These scenarios don’t need to be years in the future. The fundamental technologies are either already here or imminent. With the right priorities and structures in place, Apple could give us all these capabilities and more when iOS 13 ships next year.
Just add Augmented Reality
As amazing as a mapping and directions at sub-meter scale could be, it’s nothing compared to what you get when you layer Augmented Reality on top of it. Tim Cook has, on multiple occasions, said that AR is going to be “profound” and “change everything.” It’s not just about measuring objects or playing multiplayer games.
Take all the advanced mapping scenarios I mentioned before, and overlay directions, location icons, arrows, and more onto the real world. Pull up your phone and point it at the rows of seats in the football stadium and see a bright beacon of light shining down on section C, row 37, seat 14.
You ask your phone for recommendations of a good place to get lunch nearby, and when you hold up your phone, restaurant rating cards are superimposed over the real world, each one precisely located right where the restaurants are. Tap the one you want and a helpful guide arrow leads you around the corner, across the crosswalk, up the street, and then down the alley. It keeps you on the sidewalk sounds an alert through your AirPods if you step off the curb onto the street because you weren’t paying attention. You never would have found Little Skillet without it!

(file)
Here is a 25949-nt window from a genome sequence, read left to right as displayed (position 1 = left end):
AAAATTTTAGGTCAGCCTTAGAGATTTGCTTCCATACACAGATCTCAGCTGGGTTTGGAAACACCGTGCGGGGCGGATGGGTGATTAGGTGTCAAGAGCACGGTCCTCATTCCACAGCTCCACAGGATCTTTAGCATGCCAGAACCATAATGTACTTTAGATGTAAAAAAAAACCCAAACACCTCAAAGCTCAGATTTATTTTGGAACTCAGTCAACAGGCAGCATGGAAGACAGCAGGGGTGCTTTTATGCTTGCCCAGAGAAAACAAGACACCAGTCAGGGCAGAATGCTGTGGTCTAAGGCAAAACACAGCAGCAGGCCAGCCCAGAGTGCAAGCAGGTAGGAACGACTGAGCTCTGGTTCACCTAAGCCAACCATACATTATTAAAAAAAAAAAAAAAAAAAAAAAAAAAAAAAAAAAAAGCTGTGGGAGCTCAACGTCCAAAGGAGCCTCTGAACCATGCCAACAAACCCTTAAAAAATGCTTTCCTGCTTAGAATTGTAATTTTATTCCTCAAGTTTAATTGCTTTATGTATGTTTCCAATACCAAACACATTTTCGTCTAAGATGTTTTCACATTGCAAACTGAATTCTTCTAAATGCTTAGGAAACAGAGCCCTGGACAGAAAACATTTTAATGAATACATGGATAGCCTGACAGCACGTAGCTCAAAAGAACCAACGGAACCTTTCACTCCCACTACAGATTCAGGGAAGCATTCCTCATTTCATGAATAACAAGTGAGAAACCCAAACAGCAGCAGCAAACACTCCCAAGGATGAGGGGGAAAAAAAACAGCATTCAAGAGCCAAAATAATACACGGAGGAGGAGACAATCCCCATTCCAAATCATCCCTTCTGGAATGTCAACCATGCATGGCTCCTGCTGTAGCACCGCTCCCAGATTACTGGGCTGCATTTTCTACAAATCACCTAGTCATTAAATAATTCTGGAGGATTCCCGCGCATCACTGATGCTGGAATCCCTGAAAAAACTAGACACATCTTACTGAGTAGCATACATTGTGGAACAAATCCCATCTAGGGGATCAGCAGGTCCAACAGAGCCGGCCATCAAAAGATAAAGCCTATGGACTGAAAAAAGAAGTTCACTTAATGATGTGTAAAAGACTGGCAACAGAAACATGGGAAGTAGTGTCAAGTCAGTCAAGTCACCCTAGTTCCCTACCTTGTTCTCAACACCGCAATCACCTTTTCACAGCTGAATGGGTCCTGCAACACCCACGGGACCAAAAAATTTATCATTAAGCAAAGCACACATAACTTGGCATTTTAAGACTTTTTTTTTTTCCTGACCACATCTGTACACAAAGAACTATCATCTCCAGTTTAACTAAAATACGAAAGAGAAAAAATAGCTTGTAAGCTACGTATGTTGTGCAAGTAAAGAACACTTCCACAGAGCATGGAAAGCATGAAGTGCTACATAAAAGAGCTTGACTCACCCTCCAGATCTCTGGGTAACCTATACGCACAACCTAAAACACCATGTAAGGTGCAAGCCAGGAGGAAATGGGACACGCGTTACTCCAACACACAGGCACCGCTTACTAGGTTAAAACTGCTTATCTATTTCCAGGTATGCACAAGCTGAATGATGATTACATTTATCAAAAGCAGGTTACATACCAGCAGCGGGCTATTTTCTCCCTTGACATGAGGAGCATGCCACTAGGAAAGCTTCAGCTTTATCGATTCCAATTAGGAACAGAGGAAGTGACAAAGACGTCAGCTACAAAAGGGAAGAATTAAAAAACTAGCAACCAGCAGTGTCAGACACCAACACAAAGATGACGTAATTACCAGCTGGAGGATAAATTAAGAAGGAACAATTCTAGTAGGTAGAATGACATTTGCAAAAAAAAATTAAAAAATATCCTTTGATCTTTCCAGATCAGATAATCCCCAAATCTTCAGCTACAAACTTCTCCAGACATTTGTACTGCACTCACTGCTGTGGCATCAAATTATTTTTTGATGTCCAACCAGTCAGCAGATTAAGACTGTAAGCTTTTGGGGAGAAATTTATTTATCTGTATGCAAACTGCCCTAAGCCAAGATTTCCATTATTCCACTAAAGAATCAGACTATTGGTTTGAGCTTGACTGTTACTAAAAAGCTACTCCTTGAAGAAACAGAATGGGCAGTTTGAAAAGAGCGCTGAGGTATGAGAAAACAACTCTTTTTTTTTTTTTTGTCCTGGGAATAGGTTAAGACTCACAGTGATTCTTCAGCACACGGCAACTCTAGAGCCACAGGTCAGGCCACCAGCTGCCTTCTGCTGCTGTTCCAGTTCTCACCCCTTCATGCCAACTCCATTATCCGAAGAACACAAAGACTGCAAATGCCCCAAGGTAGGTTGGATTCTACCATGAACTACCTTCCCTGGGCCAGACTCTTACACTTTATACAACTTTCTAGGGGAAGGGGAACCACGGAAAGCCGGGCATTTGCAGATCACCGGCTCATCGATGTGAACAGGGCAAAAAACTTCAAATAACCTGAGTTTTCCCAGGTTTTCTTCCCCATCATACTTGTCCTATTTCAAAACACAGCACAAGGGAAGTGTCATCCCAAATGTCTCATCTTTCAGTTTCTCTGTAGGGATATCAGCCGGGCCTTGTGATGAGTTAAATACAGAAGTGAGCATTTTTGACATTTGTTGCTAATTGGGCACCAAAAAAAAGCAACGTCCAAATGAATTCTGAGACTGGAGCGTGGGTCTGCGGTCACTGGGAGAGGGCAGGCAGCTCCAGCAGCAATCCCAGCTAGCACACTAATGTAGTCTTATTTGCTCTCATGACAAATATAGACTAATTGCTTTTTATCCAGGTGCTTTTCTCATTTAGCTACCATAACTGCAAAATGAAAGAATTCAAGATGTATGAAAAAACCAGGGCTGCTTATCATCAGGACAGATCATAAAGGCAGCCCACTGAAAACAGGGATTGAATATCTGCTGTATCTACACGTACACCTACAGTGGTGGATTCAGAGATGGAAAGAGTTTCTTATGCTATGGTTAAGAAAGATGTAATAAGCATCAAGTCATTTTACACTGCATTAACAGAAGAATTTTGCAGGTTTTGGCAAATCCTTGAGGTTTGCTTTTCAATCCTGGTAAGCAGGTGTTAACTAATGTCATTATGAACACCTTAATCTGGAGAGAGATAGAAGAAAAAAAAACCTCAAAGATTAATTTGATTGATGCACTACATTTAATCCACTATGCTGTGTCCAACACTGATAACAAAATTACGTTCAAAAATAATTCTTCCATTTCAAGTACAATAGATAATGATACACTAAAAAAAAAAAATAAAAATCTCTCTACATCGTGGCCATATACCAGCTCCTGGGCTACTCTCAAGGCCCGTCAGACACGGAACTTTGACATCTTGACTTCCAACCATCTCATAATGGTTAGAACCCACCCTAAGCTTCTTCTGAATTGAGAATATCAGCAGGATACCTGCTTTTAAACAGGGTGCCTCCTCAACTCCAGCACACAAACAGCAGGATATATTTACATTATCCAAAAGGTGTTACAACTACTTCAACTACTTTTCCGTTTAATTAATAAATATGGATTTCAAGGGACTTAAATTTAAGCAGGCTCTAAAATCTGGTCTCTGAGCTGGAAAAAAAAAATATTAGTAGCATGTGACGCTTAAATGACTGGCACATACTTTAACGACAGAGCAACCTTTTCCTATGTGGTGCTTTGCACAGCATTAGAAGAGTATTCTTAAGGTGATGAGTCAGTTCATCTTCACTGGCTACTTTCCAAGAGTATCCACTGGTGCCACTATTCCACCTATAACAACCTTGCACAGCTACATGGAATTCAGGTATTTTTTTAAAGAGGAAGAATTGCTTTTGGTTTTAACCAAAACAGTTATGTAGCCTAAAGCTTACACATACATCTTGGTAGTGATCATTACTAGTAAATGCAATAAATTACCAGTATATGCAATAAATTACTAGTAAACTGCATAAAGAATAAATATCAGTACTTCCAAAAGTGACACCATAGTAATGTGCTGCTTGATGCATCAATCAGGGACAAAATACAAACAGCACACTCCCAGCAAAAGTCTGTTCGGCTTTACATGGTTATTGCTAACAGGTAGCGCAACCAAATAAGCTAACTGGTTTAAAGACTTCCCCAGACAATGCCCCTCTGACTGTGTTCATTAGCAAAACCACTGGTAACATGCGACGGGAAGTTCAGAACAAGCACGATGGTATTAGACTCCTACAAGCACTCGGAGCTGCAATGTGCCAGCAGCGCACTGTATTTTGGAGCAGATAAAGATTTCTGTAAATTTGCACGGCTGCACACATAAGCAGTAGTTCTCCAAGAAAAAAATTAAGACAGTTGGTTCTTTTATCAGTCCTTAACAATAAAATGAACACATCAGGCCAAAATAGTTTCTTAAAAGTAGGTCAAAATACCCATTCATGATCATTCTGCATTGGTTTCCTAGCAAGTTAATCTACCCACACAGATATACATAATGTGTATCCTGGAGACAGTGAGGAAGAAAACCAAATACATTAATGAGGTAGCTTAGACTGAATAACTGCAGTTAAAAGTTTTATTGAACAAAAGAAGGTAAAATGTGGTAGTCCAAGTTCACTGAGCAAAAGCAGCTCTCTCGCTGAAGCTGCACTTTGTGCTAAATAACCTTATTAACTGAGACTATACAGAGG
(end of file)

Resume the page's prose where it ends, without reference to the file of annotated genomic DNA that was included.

Getting directions has long been heralded as an obvious use case for augmented reality—following directions is inherently easier when they’re superimposed onto the real world—but to really make it truly work great, you need precision that just isn’t available today. You need mapping data that knows exactly where things are, and to know where the user is, to within a few feet.
Combine future iPhones that use Broadcom’s super-precise GNSS with ARKit and advanced new mapping data that built from incredibly precise data, human editors, and information pulled from hundreds of millions of iPhones, and you’ve got a recipe for truly a truly next-generation mapping experience. Because Apple has such reach and controls both the hardware and software, maintains its own maps platform, has the most advanced phone-based AR platform, and is amassing super-precise location data, it is uniquely positioned to bring these experiences to the mass market before anyone else.
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I have written professionally about technology for my entire adult professional life - over 20 years. I like to figure out how complicated technology works and explain it in a way anyone can understand.